Most people think of charitable organizations when they hear the word nonprofit. Also sometimes referred to as public charities or 501(c)(3)s (the subsection of the IRS Code under which they’re tax exempt) in the United States, these organizations primarily administer programs to advance social well-being and occasionally make grants. Per the IRS Code, they may not engage in partisan political activities. Examples include the American Red Cross, a local food pantry, donor-advised fund (DAF) providers, and nonprofit hospitals. 


We use this term to combine two distinct types of U.S. charitable organizations that exist primarily to make grants. Private foundations are a distinct subset of 501(c)(3) organization that is typically founded by and receives support from a small number of individuals or corporations. Community foundations are public charities that receive support from the general public to award grants to the geographic community where it’s based. Examples include the Ford Foundation, Tulsa Community Foundation, and the California Endowment.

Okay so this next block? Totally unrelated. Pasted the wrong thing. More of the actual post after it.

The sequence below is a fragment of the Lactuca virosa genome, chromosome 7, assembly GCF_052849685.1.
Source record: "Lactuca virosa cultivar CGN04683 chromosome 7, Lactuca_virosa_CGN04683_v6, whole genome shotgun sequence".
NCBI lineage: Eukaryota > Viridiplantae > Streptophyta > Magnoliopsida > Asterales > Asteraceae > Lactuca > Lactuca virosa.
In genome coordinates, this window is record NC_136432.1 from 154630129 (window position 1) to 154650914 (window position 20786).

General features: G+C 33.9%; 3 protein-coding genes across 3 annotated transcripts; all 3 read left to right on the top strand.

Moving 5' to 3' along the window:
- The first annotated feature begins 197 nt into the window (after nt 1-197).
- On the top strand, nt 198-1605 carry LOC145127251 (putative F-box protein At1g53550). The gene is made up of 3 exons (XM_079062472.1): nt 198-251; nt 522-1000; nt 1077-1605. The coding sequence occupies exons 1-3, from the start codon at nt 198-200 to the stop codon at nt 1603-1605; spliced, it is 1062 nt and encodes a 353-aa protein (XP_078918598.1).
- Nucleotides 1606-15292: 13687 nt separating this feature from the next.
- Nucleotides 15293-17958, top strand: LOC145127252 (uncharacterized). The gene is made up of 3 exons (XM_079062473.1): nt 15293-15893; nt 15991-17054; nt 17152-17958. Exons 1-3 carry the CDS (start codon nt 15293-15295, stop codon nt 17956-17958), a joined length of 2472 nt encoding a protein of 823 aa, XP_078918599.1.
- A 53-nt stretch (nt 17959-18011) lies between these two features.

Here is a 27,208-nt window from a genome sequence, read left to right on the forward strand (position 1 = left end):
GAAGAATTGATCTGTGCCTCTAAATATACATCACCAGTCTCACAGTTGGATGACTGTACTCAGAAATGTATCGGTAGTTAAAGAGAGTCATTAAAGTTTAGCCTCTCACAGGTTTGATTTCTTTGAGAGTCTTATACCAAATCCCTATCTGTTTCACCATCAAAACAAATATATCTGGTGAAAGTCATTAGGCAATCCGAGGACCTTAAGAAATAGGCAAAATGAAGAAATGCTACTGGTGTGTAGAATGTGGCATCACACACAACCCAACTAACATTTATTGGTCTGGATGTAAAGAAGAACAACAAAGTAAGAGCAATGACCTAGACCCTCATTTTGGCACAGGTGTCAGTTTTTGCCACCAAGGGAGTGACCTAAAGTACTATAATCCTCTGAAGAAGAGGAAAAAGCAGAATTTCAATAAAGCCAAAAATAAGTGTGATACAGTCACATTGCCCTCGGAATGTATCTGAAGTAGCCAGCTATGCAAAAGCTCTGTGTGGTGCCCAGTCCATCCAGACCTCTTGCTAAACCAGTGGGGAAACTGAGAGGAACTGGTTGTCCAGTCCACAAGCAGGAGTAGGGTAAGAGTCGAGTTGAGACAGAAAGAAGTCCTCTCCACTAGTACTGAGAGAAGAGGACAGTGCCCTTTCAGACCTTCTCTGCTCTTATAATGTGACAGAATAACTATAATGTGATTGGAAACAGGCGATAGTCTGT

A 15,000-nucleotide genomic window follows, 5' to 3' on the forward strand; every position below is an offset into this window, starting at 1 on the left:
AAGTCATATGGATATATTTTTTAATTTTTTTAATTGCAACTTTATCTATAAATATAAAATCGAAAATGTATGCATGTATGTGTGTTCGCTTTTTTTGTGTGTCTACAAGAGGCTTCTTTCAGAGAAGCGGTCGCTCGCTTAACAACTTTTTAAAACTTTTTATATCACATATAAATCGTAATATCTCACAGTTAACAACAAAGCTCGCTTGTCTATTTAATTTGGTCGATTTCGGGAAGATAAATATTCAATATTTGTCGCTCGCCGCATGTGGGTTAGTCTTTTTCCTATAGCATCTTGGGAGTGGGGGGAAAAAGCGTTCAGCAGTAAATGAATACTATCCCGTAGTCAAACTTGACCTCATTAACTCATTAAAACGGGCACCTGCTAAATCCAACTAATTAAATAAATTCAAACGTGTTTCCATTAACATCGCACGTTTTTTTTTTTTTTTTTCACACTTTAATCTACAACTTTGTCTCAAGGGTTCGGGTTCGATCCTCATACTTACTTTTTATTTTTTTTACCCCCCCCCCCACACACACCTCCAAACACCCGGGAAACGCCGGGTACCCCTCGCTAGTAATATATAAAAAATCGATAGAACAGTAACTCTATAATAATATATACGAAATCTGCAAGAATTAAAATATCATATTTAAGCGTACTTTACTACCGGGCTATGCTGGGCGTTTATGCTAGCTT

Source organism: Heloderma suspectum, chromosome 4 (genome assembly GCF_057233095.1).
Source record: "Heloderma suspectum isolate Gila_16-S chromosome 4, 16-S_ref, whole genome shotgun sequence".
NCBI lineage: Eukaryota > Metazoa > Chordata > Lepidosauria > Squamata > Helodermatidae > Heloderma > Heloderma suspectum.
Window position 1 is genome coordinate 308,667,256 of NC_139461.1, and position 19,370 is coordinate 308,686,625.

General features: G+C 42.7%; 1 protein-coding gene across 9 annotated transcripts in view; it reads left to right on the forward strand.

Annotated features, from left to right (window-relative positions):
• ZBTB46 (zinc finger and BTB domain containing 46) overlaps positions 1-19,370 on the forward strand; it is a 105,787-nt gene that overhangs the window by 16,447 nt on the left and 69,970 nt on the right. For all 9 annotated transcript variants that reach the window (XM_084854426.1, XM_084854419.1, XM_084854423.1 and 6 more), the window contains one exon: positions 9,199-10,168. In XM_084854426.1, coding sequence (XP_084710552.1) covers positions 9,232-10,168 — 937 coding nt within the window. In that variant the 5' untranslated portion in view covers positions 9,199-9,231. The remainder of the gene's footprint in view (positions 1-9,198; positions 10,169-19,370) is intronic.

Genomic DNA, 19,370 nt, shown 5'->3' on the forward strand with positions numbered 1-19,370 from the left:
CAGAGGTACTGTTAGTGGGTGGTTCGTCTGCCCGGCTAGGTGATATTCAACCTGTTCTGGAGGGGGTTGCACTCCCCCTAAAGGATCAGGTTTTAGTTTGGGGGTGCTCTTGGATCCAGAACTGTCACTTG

Social welfare groups

Also known as 501(c)(4)s, these groups are organized to promote the common good (as opposed to primarily focusing on the organization’s members or a select group of individuals). Unlike charitable organizations, these groups can engage in unlimited lobbying and attempt to influence elections if it’s not their primary focus. Additionally, donations to social welfare groups are not tax deductible. Examples include the National Rifle Association, American Civil Liberties Union, and AARP (American Association of Retired People).